Thursday, August 14, 2014

21st Century Marketing and The World Blog Tour

Here I find myself in the second year of my personal history preservation business, A Lifetime Legacy. The last business I started was in 1980. It was a court reporting agency. Searching for clients was simple: open up the Yellow Pages, turn to Attorneys, and start calling them.  After a few calls, you’ll get your first client.  Done.  You’re a business owner.  As for 21st century entrepreneurship…quite a different story. “Yellow Pages? What’s that??” Now it’s about networking, relationships, social media presence…and the World Blog Tour.  

 A week or so ago my friend and personal historian colleague, Linda Shay, reached out to me and told me about the World Blog Tour. Be sure and check out her blog Saving History. The World Blog Tour is a wonderful concept of paying it forward…21st century style. Essentially, it’s a chain letter for blogs.  (Chain letters sure have evolved since 1891 when the first chain letter was sent!) Here’s the concept: Someone invites you to join in, you invite someone else to join in (and pay it forward), you invite someone (paying it forward), and so on. And it all kicks off with a simple blog post. In keeping with the World Blog Tour, I need to answer some questions. Soooo, let’s get this show on the road…

What am I currently working on?

I’m working on several projects, but the one I’m most passionate about is one which raises awareness of the importance of personal history preservation.  Association of Personal Historians NYC chapter Coordinator, Martie McNabb of Memories out of the Box, has designed and regularly hosts community events called “Show & Tell.” Endorsed by the Association of Personal Historians, these events are now taking place around the globe. (The events I host take place once a month in Commack on Long Island.) The title speaks for itself… “Show & Tell”…yep, just like in second grade, except this time it’s for grown-ups. Everyone is welcomed to bring an item of personal significance, and “show” and “tell” about it.  I’m especially passionate about this project because it brings people together, learning about each other through our stories. Stories of a ticket stub from a concert a “teller” attended just last weekend, or stories of a $2 bill another “teller’s” grandfather gave him when the “teller” was a tyke, making him promise never to spend it, assuring he’d always have $2 in his pocket.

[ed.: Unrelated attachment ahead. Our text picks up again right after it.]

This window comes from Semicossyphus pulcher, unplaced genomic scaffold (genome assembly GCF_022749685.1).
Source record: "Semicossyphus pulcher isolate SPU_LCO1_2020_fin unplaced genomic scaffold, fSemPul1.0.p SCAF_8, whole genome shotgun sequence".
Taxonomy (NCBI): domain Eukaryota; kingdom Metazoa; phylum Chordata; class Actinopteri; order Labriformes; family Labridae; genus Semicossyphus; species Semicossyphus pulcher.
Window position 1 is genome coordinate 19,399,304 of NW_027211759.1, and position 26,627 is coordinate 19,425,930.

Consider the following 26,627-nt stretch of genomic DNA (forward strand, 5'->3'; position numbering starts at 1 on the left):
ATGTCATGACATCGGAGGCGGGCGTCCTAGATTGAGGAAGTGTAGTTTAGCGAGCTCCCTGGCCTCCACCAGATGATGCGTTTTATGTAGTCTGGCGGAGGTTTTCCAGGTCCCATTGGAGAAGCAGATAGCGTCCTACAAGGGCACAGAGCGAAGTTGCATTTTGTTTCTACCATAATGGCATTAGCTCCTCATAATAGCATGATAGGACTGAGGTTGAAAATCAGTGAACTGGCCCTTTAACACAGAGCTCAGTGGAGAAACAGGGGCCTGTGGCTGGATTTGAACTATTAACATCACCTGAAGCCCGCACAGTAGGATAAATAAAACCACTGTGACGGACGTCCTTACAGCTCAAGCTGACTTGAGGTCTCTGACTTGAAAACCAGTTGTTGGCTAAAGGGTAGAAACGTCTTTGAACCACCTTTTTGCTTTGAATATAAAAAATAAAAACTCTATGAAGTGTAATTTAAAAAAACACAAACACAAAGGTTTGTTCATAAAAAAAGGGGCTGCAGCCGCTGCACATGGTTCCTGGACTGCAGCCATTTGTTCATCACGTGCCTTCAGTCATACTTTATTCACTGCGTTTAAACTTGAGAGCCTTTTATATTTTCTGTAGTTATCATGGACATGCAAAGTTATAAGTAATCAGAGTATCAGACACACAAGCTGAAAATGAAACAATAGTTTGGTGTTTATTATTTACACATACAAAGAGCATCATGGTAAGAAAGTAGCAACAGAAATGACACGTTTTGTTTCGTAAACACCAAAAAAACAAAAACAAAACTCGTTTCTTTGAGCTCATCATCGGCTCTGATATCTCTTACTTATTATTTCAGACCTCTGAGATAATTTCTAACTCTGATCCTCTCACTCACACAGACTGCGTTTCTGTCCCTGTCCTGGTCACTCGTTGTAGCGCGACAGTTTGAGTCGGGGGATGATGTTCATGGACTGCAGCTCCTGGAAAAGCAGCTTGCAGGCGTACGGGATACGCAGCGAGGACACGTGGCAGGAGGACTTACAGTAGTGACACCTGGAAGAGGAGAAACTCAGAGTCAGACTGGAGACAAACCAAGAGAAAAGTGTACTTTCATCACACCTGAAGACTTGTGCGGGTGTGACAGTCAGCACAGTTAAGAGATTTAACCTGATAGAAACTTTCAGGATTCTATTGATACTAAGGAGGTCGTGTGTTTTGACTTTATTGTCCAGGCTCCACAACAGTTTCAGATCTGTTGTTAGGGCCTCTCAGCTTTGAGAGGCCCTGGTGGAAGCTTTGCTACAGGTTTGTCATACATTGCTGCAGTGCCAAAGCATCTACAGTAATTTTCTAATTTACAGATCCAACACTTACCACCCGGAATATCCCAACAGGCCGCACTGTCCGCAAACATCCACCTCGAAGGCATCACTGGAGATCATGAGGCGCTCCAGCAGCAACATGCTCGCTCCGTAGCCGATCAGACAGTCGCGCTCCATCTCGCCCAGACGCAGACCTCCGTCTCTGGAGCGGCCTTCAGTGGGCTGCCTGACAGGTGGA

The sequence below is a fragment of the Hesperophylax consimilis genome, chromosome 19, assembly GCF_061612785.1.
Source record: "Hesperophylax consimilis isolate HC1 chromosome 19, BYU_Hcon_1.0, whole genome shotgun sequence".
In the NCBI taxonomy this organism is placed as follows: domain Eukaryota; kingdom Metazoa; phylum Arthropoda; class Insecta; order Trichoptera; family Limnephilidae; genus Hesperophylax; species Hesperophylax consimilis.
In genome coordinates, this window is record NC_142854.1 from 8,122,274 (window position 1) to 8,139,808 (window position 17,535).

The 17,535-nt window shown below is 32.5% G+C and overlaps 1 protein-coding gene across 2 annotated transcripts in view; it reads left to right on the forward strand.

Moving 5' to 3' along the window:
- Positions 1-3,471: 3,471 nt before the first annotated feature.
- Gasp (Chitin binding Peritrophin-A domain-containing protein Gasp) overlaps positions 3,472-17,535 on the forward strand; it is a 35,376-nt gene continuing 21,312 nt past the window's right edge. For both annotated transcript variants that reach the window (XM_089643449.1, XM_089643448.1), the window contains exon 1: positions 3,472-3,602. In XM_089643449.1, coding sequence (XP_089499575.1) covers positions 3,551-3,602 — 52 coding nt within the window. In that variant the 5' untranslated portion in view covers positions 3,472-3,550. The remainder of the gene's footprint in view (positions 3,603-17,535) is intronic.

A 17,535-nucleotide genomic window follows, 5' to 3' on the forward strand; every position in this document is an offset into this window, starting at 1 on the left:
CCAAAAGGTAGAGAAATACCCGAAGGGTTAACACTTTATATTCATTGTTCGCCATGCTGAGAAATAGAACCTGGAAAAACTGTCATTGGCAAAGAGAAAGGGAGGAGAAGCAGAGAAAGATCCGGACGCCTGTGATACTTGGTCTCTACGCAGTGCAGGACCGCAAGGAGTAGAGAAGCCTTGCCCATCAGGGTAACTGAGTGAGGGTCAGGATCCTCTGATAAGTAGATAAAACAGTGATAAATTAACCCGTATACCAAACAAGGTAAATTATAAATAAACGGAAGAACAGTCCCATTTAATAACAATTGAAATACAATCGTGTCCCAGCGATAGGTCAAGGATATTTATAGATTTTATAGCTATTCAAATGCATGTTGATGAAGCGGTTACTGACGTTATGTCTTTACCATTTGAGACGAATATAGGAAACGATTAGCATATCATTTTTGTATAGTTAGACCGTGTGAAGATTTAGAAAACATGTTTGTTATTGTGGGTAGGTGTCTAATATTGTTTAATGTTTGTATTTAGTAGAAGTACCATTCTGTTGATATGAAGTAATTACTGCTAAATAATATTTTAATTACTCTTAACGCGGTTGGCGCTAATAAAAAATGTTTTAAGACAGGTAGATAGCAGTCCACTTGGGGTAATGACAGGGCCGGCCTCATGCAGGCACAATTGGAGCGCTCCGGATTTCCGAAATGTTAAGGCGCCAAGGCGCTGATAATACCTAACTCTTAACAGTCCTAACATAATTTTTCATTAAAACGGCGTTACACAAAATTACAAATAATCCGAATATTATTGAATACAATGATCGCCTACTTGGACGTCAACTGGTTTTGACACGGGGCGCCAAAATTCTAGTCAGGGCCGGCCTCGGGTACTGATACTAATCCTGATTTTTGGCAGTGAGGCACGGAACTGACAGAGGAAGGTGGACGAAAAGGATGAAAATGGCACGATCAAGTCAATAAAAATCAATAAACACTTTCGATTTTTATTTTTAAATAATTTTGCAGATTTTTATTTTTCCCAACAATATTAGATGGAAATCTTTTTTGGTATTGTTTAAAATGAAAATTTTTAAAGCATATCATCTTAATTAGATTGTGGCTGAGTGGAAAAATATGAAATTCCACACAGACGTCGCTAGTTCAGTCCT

As an aside, in keeping with my passion to connect generations and preserve memories, I started a new online chat, #ALLchat - A Lifetime Legacy Chat. It's a nostalgic story-prompt driven Facebook chat. So join in on the conversation and Let's #Allchat! 

How Does My Work Differ From Others Of This Genre?

I spent 32 years as a court reporting agency owner, taking the spoken word and transposing it into written transcript form, without compromising the essence of individual conveying the story. Attorneys are rehearsed and specific with their questioning of a witness.  Witnesses are sometimes nervous and typically completely unrehearsed. It’s an interesting dynamic. BUT, a dynamic which has translated seamlessly to the field of personal history preservation.  I often equate my role as personal historian to that of an attorney during a deposition -- rehearsed with a list of questions, those questions to be answered by an unrehearsed witness, who is always passionate, often emotional, recounting an event from their life. The family stories I help preserve come from individuals who are unrehearsed, always passionate, often emotional, having witnessed history firsthand. It’s a remarkably-similar process. My former life as a court reporting agency owner gives me a unique vantage point in my role as personal historian.

Why Do I Write What I Write?

I hope to help individuals (and their descendants) understand why they do what they do and say what they say, by learning of the triumphs and challenges their ancestors faced, using that knowledge to move productively forward through life.

How Does My Writing Process Work?

For my blog writing, I sit down and…write. That’s it, really. I don’t give it much thought.  What’s on my brain comes out on my fingers, and words somehow appear on my screen. It’s my hope that those who read my blog come away feeling good, better understanding their place in this world, and knowing their descendants are relying on them to be the best person possible. We should all be proud of where we came from. I’m doing my best for my descendants, so that they can be proud…of me…of themselves.   

A quick “shout-out” to some old friends and new discoveries.

Saving History - As I mentioned earlier, stop by and check out my pal’s blog: Linda Shay of Saving History.  Linda is a research historian and adjunct history professor specializing in 20th Century studies, She’s currently directing an oral history project with a local veteran’s club and city museum. A gal with whose mission is that of my own, recording the stories of our everyday lives.  After all, what we learn is history books is only part of the story.